The Seats of the Legislature and the Judiciary
Even if it threatens to affect the legislative agenda of the 53rd Legislature – majority members of the House of Representatives with few members of the Senate will pursue an impeachment against Associate Justices Kabineh Ja’ Neh, Jamesetta Howard-Wolokillie, and Philip A.Z. Banks, III, justifying that the Legislature is doing its mandate under the 1986 Constitution.
With 17 days to go to the formal ending of the 53rd Legislature (August 30), about 37 Representatives – constituting a simple majority of the House is willing to affix their signatures to the impeachment case against the three Associate Justices, House’s Majority Bloc Leader Rep. Numene Bartekwa told the Daily Observer exclusively.
He made the remark after he proffered the motion to endorse the Draft Resolution of the Impeachment.
“The Impeachment will be prepared before the 30th of August,” two other lawmakers said in a chorus during Tuesday and Thursday’s sessions.
The Legislature, according to its Rules and Procedures, adjourns for an annual break on the 30th of August each year and constitutionally returns to work the second working Monday in January (Article 32a).
On Tuesday, August 8 – in the 52nd day sitting, members of the House of Representatives endorsed a Draft Resolution setting out the rules for the impeachment proceedings, based on a recommendation from its Committee on Judiciary, chaired by Atty. Worlea Saywah Dunah of Nimba County District # 7.
Rep. Dunah told Plenary that a writ of summons was issued to each of the three Associate Justices.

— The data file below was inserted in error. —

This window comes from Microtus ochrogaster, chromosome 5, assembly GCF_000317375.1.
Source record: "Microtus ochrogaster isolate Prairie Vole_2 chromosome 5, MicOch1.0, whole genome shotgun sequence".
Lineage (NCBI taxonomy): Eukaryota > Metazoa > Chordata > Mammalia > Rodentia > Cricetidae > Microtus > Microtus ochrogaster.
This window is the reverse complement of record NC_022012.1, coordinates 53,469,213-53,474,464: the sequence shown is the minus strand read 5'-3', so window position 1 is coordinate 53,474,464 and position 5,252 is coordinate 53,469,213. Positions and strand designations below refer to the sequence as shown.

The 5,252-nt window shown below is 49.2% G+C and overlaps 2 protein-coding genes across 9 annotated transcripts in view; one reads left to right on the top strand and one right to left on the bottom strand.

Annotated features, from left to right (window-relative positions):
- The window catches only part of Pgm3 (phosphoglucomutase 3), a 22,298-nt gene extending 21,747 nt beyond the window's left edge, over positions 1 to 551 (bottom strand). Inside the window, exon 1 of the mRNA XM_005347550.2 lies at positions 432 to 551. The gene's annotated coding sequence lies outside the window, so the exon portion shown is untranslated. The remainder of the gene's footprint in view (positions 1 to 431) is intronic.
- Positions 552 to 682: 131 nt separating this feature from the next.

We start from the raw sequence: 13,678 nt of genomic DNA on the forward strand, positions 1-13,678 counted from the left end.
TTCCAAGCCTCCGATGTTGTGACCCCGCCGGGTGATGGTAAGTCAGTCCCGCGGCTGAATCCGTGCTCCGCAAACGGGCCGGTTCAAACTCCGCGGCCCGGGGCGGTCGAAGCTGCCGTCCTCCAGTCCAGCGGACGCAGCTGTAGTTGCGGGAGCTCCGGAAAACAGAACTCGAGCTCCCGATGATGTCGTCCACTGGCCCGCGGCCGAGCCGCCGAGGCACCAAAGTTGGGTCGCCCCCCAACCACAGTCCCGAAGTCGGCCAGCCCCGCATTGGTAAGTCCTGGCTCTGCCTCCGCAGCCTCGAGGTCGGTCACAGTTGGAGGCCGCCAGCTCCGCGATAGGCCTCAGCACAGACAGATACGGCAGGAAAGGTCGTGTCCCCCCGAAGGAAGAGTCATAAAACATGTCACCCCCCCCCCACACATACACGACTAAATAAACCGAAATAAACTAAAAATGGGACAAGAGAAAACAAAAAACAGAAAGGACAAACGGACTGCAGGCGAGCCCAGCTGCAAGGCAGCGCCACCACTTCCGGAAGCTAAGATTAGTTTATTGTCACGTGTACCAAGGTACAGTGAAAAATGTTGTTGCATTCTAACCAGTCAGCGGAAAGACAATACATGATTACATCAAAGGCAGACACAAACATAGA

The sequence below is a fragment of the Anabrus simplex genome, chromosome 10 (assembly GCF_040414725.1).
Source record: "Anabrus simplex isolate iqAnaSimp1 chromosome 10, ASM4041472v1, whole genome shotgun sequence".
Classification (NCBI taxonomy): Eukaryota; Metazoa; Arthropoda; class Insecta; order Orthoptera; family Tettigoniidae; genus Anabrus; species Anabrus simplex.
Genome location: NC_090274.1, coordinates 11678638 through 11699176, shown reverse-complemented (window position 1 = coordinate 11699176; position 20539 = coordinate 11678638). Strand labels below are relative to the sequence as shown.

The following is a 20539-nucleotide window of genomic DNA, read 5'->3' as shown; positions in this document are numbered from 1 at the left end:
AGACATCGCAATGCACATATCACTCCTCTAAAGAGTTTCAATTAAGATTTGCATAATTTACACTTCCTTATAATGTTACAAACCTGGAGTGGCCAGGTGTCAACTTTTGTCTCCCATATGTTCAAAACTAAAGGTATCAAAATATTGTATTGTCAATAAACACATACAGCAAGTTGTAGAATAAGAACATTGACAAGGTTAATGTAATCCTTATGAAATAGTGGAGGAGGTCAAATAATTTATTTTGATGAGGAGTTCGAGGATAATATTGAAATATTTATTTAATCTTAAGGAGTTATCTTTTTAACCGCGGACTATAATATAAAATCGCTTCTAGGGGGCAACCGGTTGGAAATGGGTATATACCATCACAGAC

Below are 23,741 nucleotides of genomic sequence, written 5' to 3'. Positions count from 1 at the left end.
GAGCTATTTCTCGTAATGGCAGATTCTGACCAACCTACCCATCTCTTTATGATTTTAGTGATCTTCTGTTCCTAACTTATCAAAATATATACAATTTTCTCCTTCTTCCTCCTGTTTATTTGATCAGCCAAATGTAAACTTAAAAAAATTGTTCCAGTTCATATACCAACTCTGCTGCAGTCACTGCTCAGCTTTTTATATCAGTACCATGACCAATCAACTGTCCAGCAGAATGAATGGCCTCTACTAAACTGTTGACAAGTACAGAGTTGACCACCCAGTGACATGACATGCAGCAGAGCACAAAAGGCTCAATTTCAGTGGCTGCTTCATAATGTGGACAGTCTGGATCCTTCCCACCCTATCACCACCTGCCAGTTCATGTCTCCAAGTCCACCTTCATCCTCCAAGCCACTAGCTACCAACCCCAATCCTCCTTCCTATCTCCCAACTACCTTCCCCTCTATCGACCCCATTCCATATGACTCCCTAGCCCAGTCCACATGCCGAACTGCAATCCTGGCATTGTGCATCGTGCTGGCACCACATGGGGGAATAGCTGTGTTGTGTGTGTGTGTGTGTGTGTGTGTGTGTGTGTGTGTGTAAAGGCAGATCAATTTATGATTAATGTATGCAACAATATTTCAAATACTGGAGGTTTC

According to his report, the law gives ten (10) days for answer/returns to be filed in civil cases. This indicates that the Associate Justices have up to August 14 to file their returns.
The report indicated that the Draft Resolution set out the rules to govern the impeachment of Justices Kabineh Ja’Neh, Jamesseta Howard-Wolokollie and Philip A.Z. Banks, III and it states that failure on their part to file their returns within ten (10) days; a declaration of default shall be rendered against them.
Accordingly, the Judiciary Committee of the Honorable House of Representatives shall cause a preliminary hearing to be held where the petitioners shall be given the opportunity to orally present their petition, and the three Associate Justices shall be given the opportunity to defend themselves.
It may be recalled that the Judiciary Committee was mandated last Thursday, 3 August by Plenary to review and advise the August Body on the way forward to the impeachment of Associate Justices Kabineh Ja’ Neh, Jamesetta Howard-Wolokillie, and Philip A.Z. Banks, III.
Several lawmakers from the Senate and House of Representatives submitted a petition calling for the impeachment of the three Associate Justices for allegedly violating their oath of office by engaging in misconduct, gross breach and inability to perform their functions.
Final Resolution before August 30?
In spite of the appeal by President Ellen Johnson Sirleaf in the legal tussle overwhelming the Legislature and the Supreme Court, the House is expected before August 30 to draw the impeachment.
Justices Kabineh Ja’neh, Philip A. Z. Banks, III and Jamesetta Howard Wolokollie are expected to appear before Plenary to show cause (s) why they should not be held for impeachment.
The Legislature’s action grew out of the unanimous decision of the Supreme Court in the Harrison Karnwea vs National Elections Commission in which the Court ruled that Mr. Karnwea’s failure to resign his post as managing director of the Forestry Development Authority two years prior to the October 2017 elections was not egregious in nature as he was in substantial compliance, having resigned after the court had ruled the Code of Conduct constitutional in the case of Selena Mappy-Polson vs The Government of Liberia.